Pianist and composer Randy Weston died on September 1, at 92. His playing style was strongly influenced by folks like Duke Ellington, Count Basie, Earl “Fatha” Hines, and especially Thelonious Monk, but it was his embrace of, and efforts to explicitly link jazz to, African music that made him such a unique and important figure. (Being either 6’7″ or 6’8″ also helped with the “unique” part; he was literally a towering figure in jazz.)
Naturally, his interest in African music led him to embrace African and African-American self-determination as well. His 1960 album Uhuru Afrika, with lyrics by the poet Langston Hughes, was banned by the South African government. In 1968, he moved to Morocco, where he lived for five years, running the African Rhythms club; in 1995, he received a Grammy nomination (in the Best World Music category) for The Splendid Master Gnawa Musicians Of Morocco.
Over the years, Weston received fellowships from the Guggenheim Foundation and the Doris Duke Charitable Foundation, among others, and he was named an NEA Jazz Master in 2001. He recorded somewhere around 50 albums from the 1950s to the 2000s, many of which featured horn arrangements by trombonist Melba Liston. I have to admit I’m not steeped in his catalog, but his 1975 solo piano disc, Blues To Africa, is fantastic, and demonstrates not only his impressive piano technique but also his concepts. You can hear a lot of Monk in his playing, but the rhythms are pure Weston.
Saxophonist Big Jay McNeely also died this month, on September 16. He was 91. McNeely was a crucial figure in the late 1940s and early 1950s, when the Los Angeles R&B scene exploded, laying the foundation for rock ‘n’ roll. His pounding instrumentals and “honking” saxophone style were wildly popular with young audiences, including a lot of white teenagers, which caused him some real trouble—the LAPD and the sheriff’s department effectively banned him from performing in L.A. County. His performances were as over-the-top as his style on the horn; he wore glow-in-the-dark suits onstage, came off the stage to walk up and down the bar or the dance floor, and fell backward to play lying flat on his back, as seen in one of the greatest photos of a musician ever taken, from a show at L.A.’s Olympic Auditorium in 1953.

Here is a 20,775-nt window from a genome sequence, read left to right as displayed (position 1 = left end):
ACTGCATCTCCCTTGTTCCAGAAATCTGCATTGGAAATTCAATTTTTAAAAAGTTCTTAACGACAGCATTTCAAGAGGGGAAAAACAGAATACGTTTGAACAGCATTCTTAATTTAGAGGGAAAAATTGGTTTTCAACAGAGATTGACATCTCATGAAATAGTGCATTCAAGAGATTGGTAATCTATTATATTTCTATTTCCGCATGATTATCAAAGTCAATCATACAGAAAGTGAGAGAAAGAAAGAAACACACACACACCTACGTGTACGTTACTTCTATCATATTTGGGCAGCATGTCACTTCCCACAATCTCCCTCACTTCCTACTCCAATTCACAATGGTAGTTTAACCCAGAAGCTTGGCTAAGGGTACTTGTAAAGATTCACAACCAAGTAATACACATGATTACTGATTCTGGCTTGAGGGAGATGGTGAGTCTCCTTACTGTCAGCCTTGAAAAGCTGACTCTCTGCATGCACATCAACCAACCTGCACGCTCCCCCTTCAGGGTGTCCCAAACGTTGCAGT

McNeely’s profile dimmed by the late 1950s, but he continued to perform worldwide, and even recorded a new album, Life Story, in 2015. But if you want to know what was driving West Coast teenagers wild in 1953, just listen to the amazing “3-D”:
Saxophonist Ben Wendel has a new album, The Seasons, that features guitarist Gilad Hekselman, pianist Aaron Parks, bassist Matt Brewer, and drummer Eric Harland. Back in 2015, Wendel wrote 12 chamber pieces and recorded them as duos with musicians he admired, releasing one a month on YouTube. Now, he’s taken that music and reworked it with this band, all of whom were originally duo partners. We’ve got a premiere of the video for “July,” which was shot at the Irondale in Brooklyn on September 7. Check it out below; The Seasons will be out October 12 on Motéma. You can also visit benwendel.com to see and hear the original 12 duos.
Our other premiere this month is from keyboardist John Escreet’s new album, Learn To Live. It’s his first album of composed music in five years – he’s been doing full-on improvisation for a while now. The band includes trumpeter Nicholas Payton, alto saxophonist Greg Osby, bassist Matt Brewer, and two drummers, Eric Harland and Justin Brown. They alternate through most of the record, but on the track we’re premiering, “Broken Justice (Kalief),” both men appear. It’s a tribute to Kalief Browder, who committed suicide after spending three years on Rikers Island prison before being released for lack of evidence against him. Here’s the piece:
And now, here are the best new jazz albums of the month!
Archival Find of the Month: Alice Coltrane, Spiritual Eternal (Real Gone Music)